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Title:User-centered evaluation of information retrieval
Author(s):Dalrymple, Prudence W.
Subject(s):Reference services (Libraries)
Information retrieval
Abstract:This paper briefly summarizes the history of evaluation in information retrieval and describes both the strengths and limitations of traditional criteria for retrieval effectiveness such as precision, recall, cost, novelty, and satisfaction. It presents a continuum of approaches to studying the user in information retrieval, and suggests that because the situations in which information is sought and used are social situations, objective measures such as retrieval sets and transaction log data may have limited usefulness in determining retrieval effectiveness. Information retrieval evaluation has been locked into a rationalistic, empirical framework which is no longer adequate. A different framework of analysis, design, and evaluation that is contextual in nature is needed. User-centered criteria employing affective measures such as user satisfaction and situational information retrieval must be incorporated into evaluation and design of new information retrieval systems. Qualitative methods such as case studies, focus groups, or in-depth interviews can be combined with objective measures to produce more effective information retrieval research and evaluation.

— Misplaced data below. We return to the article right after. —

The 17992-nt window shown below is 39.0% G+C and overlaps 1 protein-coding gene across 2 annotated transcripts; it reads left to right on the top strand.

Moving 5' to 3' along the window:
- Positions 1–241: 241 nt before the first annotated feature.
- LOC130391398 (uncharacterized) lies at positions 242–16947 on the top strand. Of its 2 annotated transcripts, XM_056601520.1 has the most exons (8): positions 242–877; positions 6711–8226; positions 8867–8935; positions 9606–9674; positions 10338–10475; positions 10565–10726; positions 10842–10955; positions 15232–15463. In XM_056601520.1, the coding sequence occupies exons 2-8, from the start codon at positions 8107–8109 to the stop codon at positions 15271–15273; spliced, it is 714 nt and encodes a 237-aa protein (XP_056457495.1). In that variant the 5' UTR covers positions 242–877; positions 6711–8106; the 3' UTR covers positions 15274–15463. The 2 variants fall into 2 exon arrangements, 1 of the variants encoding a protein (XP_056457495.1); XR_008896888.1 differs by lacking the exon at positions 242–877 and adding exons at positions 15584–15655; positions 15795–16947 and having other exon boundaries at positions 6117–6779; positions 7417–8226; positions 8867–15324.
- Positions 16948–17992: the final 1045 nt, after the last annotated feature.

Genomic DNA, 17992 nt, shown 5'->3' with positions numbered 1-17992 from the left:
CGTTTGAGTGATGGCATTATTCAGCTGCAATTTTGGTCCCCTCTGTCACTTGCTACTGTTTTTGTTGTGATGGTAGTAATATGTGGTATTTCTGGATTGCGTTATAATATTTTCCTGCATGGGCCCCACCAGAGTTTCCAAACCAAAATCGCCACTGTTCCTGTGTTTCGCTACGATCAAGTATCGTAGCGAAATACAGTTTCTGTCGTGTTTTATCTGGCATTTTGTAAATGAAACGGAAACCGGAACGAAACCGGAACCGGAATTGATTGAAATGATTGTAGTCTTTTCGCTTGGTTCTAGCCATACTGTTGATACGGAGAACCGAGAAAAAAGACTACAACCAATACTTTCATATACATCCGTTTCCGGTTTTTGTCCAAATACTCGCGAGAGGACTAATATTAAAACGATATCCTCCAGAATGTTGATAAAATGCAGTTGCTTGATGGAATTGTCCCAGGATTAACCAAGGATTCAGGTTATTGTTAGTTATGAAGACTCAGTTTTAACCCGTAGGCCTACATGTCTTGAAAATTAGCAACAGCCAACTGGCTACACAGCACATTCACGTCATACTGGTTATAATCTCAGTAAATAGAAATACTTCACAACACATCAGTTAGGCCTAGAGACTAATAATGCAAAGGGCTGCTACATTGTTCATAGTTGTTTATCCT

Issue Date:1991
Publisher:Graduate School of Library and Information Science, University of Illinois at Urbana-Champaign
Citation Info:In B. Allen (ed) Evaluation of Public Services and Public Services Personnel (Papers presented at the Allerton Park Institute held October 28-30, 1990): 85-102.
Series/Report:Allerton Park Institute (32nd : 1990)
Genre:Conference Paper / Presentation
Publication Status:published or submitted for publication
Date Available in IDEALS:2007-04-12

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